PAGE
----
A few months ago the owner of our daycare approached us and mentioned she felt the boys are behind in language compared with the other two year old’s in their class.
Couple preface statements- We LOVE the daycare. We adore the owner. It’s a wonderful daycare where my two white boys are the minority among kids and teachers which is just amazing. The owner has been in this business for many years and knows her stuff.
Regardless of our warm and fuzzies toward the daycare and the owner it’s like this vicious claw in your gut when some one tells you something’s wrong with your kids. My wife was all type of offended and then she came home and told me and I was instantly on the defense and we both agreed that there is nothing wrong with our kids. That they are perfectly wonderful toddlers.
But it set something in my head. I couldn’t get it out. Still can’t. And to tell the truth, I knew she was right. Why when I’m in healthcare, worked in pediatrics, and am fully aware of child development was I burying my head in the sand?
It’s befuddled me for a few months. But I think I can put a name to it. I felt shame as a parent that something could be wrong or delayed with my kids. I felt like I’m not a good enough Mom because they haven’t developed language at pace with their peers.
There is so much shame put on parents for so much that is out of our control.
Then when we need shaming for not setting limits and not fixing things within our control people are too scared to confront it. I mean I’m not. Obviously. I confront it within myself and within my clients. I said to a client just today, “Look, I’m honest. I disagree with you. I have clinical expertise in this area. We are not going to agree. And that’s okay. But I’m not going to sugarcoat your diagnosis or your prognosis because that would be doing you a major disservice.”
Then I was thinking, yeah, so the daycare owner wasn’t sugarcoating and she wasn’t doing it to shame us as parents. She was doing it as a service for our kids so we can get support if needed to help them develop language.
So here’s the thing about twin boys. Boys develop language slower in general. Then add in they were a month early. Add in the twin thing. And I’m not surprised they are behind. I can tell you they understand EVERYTHING. It’s scary. Jackson is completely Amotivated to speak English because Declan understands everything he mumbles off. So if I don’t get what Jackson is saying, Declan translates. Declan is more developed than Jackson in language because he’s more alpha, and literally they talk to each other and understand everything each other says. Then really they only need to communicate with us and their daycare teacher and we’ve all adapted to their twin language.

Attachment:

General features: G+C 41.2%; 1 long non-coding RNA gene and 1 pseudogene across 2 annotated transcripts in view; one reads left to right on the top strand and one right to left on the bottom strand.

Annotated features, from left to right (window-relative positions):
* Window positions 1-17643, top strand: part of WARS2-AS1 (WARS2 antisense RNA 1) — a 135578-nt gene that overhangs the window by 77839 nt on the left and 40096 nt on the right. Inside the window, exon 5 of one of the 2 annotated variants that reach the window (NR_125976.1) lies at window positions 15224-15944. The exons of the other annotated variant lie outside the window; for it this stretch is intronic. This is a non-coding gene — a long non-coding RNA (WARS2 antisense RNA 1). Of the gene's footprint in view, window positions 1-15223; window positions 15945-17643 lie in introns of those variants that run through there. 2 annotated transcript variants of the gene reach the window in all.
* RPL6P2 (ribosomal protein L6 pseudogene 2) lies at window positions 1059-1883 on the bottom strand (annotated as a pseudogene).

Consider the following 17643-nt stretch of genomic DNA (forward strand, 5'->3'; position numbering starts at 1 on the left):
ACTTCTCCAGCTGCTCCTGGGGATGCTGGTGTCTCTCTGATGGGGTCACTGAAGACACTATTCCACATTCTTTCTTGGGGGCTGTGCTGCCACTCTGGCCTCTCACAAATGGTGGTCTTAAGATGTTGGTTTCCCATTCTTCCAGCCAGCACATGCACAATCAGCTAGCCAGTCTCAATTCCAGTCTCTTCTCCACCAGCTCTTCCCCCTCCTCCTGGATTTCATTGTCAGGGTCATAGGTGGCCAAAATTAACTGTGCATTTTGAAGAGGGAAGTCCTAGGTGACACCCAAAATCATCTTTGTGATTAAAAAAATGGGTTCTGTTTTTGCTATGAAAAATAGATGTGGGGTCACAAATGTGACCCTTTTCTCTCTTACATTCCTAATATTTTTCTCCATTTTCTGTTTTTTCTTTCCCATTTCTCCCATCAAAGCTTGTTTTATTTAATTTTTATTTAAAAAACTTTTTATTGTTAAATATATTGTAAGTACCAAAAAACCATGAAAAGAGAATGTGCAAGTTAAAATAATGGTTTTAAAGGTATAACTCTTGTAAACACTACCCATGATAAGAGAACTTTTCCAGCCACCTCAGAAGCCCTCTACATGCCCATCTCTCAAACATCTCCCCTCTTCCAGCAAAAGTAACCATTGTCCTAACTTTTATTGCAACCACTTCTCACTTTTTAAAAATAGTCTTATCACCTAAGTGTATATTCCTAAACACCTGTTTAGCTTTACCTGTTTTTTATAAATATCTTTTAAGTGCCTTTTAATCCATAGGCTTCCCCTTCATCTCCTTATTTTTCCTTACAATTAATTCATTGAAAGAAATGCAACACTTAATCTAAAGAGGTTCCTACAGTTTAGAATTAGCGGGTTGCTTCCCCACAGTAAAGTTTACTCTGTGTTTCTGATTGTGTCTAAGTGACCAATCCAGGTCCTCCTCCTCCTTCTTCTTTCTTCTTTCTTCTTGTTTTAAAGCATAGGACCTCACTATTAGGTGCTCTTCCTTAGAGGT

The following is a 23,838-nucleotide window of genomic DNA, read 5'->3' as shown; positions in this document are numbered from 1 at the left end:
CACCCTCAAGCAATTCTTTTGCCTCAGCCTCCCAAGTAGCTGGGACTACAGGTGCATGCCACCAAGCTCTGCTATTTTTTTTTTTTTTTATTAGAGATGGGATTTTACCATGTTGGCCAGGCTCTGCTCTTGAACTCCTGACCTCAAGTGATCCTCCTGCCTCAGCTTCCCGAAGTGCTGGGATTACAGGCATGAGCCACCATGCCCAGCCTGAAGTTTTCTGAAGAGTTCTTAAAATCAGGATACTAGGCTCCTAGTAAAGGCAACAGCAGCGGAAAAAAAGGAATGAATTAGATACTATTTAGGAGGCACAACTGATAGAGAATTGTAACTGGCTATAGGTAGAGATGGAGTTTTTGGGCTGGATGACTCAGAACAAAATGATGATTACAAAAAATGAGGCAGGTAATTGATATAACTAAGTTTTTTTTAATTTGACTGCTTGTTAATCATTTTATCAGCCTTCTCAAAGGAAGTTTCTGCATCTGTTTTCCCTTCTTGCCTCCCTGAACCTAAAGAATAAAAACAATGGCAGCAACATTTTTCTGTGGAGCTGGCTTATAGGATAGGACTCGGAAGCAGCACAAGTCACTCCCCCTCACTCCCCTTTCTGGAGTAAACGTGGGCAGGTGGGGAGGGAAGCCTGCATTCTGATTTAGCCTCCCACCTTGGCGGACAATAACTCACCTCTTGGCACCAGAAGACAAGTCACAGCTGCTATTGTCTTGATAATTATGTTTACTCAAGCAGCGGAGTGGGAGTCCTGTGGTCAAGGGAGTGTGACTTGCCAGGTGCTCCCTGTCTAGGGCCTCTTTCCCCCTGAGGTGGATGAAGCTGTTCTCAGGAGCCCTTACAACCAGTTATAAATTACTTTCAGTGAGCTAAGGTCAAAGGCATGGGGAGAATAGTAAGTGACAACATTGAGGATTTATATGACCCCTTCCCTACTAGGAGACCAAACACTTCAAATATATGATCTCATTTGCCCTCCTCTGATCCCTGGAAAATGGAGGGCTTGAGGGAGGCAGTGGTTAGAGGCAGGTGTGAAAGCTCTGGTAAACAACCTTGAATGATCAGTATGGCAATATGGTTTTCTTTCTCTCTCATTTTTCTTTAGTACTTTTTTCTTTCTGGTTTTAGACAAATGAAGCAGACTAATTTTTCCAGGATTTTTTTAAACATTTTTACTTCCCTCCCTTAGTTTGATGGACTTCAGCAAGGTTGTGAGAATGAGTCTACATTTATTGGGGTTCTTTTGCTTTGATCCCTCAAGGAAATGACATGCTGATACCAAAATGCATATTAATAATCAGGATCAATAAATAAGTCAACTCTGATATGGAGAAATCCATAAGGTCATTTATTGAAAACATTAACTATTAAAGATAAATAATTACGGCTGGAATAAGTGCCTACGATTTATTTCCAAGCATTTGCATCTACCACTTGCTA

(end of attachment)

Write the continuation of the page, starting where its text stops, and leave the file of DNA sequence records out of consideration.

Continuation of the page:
The twin talk is totally bizarre. It’s not something I can even describe and I didn’t realize how weird it is until I started to really take notice and listen to them and watch them. They have their own language. It is not English. They have full dialogues about God knows what. Then Declan translates to us for Jackson when needed.
So we’ve started engaging Jackson more, not letting Declan translate. I’ve started making him parrot me whenever I say something to him. It’s helping slowly.
They turn 3 next Monday. I can tell you that it’s been a wild freaking ride. That the whole parenting situation pushes and pulls at me in ways I never quite imagine or expect. I still remember looking at these two little bundles on the futon between my legs when they were four days old thinking, “Holy crap there are two of them,” never comprehending then how life would be today.
I’ve learned about Mom-shaming in the worst ways. I’ve learned about the defensiveness we feel as parents and the ugly side to it as well as the beautiful intense love that only a mom can feel for her son.
When a kid in their class recently asked why there were talking “baby-talk” I had to restrain myself from slapping him. I didn’t respond. But I wanted to say it’s not baby-talk it’s twin talk. And they are speaking it because they’ve been together since conception and they want to talk to each other and I’m going to let them.
It’s this hard balance we have to strike of being parents who allow our kids to develop in their own time at their own pace while also not wanting them to fall too far behind their peers. At the end of the day I decided I wasn’t going to worry about it until they turn three. Which is Monday. Then I decided I’m not going to worry about it until we see their pediatrician in a few weeks.
Then I was thinking how parents come in to see me very defensive sometimes and I think I get it now. It’s hard to hear that there is something wrong with your kid. To be told your child is depressed or anxious or suicidal can make a parent feel shame and fear and defensive.
But if our society was more friendly, more supportive, and more engaging with one another I don’t know that it would feel like an attack. Or perhaps we are trained to take it as an attack on us. I don’t know.
I do know that Jackson figured out where we hid the Halloween candy, I told him it was time to go, he disappeared and came back with both bags and said, “Time to go Mama.” And I thought, that kid just somehow managed to monkey his way to the very back of our counter where he can’t reach from the floor, get the bags with the candy that I hid, and try and bring them to daycare. I’m thinking his brain is working just fine and his language will catch up.